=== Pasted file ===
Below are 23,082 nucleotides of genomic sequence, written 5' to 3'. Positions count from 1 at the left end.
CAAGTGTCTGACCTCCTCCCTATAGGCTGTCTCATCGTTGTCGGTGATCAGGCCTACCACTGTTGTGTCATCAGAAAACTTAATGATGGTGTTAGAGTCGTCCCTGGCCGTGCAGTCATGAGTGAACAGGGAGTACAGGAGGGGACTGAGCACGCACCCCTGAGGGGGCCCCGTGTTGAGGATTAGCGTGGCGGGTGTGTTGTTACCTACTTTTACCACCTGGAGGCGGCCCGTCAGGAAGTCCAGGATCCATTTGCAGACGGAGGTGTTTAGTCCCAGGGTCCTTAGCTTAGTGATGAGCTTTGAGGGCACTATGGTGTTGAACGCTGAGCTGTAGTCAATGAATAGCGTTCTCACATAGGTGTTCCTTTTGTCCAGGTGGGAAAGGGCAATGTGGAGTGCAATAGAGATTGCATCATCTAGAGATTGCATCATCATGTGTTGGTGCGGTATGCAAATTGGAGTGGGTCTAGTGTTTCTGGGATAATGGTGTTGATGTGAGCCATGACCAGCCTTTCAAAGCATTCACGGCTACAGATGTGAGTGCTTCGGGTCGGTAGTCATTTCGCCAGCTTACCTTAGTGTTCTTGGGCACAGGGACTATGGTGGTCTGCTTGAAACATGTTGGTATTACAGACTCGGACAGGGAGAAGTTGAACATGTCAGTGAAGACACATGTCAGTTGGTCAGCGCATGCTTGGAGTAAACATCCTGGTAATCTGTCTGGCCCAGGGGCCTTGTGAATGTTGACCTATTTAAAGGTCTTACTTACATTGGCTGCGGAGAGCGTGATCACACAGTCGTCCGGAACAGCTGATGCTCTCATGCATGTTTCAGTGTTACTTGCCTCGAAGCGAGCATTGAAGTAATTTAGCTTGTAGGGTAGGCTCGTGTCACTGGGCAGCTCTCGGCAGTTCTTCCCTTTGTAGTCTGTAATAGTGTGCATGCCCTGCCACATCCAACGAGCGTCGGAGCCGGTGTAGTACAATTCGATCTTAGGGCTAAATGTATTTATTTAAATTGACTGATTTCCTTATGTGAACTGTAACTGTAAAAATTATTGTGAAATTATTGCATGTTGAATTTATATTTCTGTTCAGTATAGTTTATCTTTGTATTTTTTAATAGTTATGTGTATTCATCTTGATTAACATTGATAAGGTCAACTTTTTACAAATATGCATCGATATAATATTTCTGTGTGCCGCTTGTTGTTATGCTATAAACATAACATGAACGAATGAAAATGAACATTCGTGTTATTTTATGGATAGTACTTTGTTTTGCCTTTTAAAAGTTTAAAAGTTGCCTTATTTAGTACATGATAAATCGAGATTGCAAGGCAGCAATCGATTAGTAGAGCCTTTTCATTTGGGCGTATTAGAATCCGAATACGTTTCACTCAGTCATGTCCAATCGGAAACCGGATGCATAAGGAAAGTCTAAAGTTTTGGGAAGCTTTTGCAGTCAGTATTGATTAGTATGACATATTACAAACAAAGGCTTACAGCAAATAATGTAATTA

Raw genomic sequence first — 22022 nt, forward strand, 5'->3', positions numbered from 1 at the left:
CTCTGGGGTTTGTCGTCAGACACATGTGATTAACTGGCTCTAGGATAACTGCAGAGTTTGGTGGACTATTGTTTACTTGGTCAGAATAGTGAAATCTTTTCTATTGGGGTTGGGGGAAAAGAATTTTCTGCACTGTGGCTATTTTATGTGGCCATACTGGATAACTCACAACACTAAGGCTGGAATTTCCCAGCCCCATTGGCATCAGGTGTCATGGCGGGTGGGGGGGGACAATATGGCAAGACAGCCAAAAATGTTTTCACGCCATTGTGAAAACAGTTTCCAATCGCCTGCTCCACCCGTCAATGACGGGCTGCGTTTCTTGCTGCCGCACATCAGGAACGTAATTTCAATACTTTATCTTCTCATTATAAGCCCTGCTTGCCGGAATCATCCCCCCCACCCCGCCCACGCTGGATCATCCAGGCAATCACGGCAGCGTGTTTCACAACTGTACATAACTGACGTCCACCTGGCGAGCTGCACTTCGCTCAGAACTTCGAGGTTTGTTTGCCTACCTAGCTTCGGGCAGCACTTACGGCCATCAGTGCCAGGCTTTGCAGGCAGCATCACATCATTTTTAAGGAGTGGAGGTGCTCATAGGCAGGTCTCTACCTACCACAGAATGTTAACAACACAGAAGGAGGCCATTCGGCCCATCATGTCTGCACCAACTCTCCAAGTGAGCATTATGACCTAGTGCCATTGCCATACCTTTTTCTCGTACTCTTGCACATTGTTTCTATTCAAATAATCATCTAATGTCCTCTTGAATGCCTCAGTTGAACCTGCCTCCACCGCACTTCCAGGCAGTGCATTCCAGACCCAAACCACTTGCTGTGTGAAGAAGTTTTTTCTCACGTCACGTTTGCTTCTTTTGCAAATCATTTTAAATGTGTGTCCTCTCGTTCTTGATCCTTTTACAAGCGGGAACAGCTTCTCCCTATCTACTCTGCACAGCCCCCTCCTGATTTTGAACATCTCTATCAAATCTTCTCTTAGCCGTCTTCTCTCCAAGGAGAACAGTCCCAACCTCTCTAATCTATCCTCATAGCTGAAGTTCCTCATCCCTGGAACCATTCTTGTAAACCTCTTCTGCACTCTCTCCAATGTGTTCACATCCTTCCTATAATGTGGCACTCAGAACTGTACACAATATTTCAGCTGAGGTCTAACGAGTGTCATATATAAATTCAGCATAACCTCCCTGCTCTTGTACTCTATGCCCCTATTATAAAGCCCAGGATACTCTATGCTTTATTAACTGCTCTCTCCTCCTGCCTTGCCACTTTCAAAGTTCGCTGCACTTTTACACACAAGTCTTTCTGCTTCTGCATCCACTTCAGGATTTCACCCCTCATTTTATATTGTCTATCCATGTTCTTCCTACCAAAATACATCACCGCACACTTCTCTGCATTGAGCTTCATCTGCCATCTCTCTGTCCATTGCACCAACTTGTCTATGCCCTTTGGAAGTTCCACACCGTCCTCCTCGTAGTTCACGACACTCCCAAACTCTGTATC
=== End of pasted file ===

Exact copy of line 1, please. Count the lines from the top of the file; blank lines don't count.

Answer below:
Below are 23,082 nucleotides of genomic sequence, written 5' to 3'. Positions count from 1 at the left end.